11. Finkel T. Oxidant signals and oxidative stress. Curr Opin Cell Biol 15: 247–254, 2003
12. Dhalla AK, Hill MF, Singal PK. Role of oxidative stress in transition of hypertrophy to heart failure. J Am Coll Cardiol 28: 506–514, 1996.
13. Creemers EE, Cleutjens JP, Smits JF, Daemen MJ. Matrix metallo-proteinase inhibition after myocardial infarction: a new approach to prevent heart failure? Circ Res 89: 201–210, 2001
14. Cingolani HE, Plastino JA, Escudero EM, Mangal B, Brown J, Perez NG. The effect of xanthine oxidase inhibition upon ejection fraction in heart failure patients: La Plata Study. J Card Fail 12: 491–498, 2006
15. Cesselli D, Jakoniuk I, Barlucchi L, Beltrami AP, Hintze TH, Nadal-Ginard B, Kajstura J, Leri A, Anversa P. Oxidative stress-mediated cardiac cell death is a major determinant of ventricular dysfunction and failure in dog dilated cardiomyopathy. Circ Res 89: 279–286, 2001.
16. Cappola TP, Kass DA, Nelson GS, Berger RD, Rosas GO, Kobeissi ZA, Marban E, Hare JM. Allopurinol improves myocardial efficien-cy in patients with idiopathic dilated cardiomyopathy. Circulation 104:2407–2411, 2001.
17. Strauss, D. G., Selvester, R. H., Wagner, G. S. Defi ning left bundle branch block in the era of cardiac resynchronization therapy. Am. J. Cardiol. 2011;50:1129-41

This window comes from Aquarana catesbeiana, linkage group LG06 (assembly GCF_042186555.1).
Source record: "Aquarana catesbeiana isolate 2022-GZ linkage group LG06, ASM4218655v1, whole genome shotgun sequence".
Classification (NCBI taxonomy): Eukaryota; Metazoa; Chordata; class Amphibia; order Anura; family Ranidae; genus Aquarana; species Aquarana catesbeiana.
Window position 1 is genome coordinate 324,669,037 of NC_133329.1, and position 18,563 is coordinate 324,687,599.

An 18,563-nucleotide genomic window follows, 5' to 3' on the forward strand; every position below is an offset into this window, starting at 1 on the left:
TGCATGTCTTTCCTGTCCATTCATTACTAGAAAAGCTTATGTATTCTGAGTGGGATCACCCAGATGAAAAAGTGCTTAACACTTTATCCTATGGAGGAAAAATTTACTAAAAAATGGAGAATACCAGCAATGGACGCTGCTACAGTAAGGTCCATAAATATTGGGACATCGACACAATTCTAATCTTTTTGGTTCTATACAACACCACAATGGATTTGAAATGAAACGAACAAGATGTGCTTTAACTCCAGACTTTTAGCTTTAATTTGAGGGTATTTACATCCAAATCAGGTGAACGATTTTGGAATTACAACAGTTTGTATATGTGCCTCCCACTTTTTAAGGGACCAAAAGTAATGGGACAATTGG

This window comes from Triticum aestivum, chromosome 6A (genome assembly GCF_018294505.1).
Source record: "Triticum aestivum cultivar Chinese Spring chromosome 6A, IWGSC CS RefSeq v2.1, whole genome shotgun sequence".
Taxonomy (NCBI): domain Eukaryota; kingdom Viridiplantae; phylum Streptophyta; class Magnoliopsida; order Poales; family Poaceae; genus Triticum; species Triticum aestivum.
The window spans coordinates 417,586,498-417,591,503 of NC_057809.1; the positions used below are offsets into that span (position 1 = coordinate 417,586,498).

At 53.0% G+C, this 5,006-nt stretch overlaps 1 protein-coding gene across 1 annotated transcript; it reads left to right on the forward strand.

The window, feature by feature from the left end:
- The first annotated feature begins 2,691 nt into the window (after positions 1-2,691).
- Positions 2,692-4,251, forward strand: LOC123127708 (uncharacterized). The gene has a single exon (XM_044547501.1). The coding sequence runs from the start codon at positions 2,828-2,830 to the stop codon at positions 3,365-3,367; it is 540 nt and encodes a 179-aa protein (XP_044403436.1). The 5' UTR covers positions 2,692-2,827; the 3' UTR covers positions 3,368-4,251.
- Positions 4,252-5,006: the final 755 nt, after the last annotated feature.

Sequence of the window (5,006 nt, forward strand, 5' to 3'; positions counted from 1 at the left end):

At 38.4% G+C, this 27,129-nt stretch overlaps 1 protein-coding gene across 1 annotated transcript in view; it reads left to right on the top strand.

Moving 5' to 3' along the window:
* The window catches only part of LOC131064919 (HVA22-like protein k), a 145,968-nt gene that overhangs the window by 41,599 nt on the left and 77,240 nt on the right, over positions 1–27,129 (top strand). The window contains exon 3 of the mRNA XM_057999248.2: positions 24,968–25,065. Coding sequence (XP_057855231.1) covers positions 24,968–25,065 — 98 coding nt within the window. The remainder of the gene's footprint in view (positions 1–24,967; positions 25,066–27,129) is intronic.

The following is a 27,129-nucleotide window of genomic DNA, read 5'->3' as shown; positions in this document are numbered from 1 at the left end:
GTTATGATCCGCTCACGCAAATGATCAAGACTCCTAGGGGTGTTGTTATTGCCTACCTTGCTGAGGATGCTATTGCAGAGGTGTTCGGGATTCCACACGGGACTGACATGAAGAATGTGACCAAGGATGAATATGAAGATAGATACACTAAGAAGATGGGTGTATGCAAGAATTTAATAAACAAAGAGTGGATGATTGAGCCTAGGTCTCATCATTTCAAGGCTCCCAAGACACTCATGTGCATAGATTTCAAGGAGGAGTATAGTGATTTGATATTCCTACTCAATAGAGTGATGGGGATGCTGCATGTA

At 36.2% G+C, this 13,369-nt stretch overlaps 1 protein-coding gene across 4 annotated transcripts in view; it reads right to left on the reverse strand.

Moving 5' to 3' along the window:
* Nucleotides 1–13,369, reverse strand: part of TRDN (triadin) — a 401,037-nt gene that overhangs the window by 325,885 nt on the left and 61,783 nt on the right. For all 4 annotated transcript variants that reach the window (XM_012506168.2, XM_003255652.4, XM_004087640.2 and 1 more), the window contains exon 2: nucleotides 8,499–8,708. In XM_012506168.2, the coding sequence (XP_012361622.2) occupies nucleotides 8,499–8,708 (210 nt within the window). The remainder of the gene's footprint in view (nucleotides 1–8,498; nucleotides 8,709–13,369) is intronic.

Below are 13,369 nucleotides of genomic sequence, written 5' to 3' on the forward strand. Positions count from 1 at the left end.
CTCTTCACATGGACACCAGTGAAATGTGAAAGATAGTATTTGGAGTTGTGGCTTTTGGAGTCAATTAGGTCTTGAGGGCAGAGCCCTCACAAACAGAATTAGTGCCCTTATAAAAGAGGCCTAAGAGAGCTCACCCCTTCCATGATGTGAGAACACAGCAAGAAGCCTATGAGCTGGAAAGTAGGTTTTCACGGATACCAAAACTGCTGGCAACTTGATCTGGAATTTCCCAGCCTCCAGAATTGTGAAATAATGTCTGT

18. Chung, E. S.Results of the Predictors of Response to CRT (PROS-PECT) trial. Circulation 2008;54:56-82.
19. Gasparini, M. Long-term survival in patients undergoing cardiac re-synchronization therapy: the importance of performing atrio-ven-tricular junction ablation in patients with permanent atrial fibrilla-tion.Eur. Heart. J.2008;14:129-40.
20. Stellbrink, C. Impact of cardiac resynchronization therapy using he-modynamically optimized pacing on left ventricular remodeling in patients with congestive heart failure and ventricular conduction dis-turbances. J. Am. Coll. Cardiol. 2001;38:21-36.
21. C. Ginghină. Mic tratat de cardiologie. Ed. Academiei Române. 2010; 679-737.
22. Auricchio, A., Prinzen, F. W.Non-responders to cardiac resynchro-nization therapy: the magnitude of the problem and the issues.Circ. J. 2011;65:40-72.
23. Cleland, J. G. The effect of cardiac resynchronization on morbidity and mortality in heart failure. N. Engl. J. Med. 2005;
24. Gorcsan, J.Echocardiography for cardiac resynchronization therapy: recommendations for performance and reporting—a report from the American Society of Echocardiography Dyssynchrony Writing Group endorsed by the Heart Rhythm Society.J. Am. Soc. Echocar-diogr. 2008;19:55-60.
25. Mascioli, G. Electrocardiographic criteria of true left bundle branch block: a simple sign to predict a better clinical and instrumental re-sponse to CRT. Pacing Clin. Electrophysiol. 2012;121:54-61